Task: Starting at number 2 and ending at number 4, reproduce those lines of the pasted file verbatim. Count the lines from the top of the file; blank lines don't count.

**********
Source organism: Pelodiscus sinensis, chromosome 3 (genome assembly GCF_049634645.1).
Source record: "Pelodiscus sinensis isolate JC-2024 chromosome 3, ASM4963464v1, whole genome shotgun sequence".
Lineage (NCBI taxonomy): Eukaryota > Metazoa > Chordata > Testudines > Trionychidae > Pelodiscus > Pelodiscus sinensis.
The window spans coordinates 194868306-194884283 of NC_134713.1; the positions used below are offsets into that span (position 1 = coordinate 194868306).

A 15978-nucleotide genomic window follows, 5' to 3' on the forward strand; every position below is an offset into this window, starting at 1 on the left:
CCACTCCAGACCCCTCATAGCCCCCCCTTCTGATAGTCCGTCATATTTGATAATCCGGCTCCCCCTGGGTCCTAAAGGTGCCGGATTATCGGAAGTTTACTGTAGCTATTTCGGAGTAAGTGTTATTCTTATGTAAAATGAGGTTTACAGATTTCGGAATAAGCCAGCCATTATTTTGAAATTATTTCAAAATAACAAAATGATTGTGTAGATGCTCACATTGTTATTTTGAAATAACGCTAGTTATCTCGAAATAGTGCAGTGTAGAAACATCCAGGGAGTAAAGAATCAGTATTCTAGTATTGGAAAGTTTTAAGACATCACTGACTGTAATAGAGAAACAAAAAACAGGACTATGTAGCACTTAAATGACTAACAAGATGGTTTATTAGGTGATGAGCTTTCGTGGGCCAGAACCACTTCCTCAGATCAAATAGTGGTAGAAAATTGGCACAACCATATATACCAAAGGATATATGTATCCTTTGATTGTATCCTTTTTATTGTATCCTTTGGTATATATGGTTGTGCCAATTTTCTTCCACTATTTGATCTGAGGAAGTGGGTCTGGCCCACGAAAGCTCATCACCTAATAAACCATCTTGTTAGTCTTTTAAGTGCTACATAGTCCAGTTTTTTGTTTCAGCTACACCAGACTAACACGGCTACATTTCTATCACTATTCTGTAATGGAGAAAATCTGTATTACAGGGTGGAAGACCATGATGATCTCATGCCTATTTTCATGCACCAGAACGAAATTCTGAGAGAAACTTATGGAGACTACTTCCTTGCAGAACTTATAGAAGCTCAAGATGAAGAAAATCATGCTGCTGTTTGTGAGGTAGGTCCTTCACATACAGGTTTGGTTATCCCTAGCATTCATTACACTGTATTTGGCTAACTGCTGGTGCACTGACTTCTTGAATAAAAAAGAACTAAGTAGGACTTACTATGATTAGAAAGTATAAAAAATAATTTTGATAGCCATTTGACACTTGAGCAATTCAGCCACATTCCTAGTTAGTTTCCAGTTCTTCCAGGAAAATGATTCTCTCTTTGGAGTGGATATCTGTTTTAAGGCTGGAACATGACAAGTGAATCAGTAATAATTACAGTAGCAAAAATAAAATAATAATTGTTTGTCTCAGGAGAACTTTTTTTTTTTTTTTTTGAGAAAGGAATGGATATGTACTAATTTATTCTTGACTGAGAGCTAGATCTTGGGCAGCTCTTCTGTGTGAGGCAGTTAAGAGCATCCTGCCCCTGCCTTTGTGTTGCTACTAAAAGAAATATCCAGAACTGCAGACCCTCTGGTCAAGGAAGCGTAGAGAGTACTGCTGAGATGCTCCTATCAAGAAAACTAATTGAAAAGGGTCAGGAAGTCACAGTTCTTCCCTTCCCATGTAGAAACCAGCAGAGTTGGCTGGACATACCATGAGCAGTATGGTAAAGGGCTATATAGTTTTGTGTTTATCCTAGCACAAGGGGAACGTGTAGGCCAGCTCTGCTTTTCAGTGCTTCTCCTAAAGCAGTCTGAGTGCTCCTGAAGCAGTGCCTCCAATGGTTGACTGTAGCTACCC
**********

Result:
Source record: "Pelodiscus sinensis isolate JC-2024 chromosome 3, ASM4963464v1, whole genome shotgun sequence".
Lineage (NCBI taxonomy): Eukaryota > Metazoa > Chordata > Testudines > Trionychidae > Pelodiscus > Pelodiscus sinensis.
The window spans coordinates 194868306-194884283 of NC_134713.1; the positions used below are offsets into that span (position 1 = coordinate 194868306).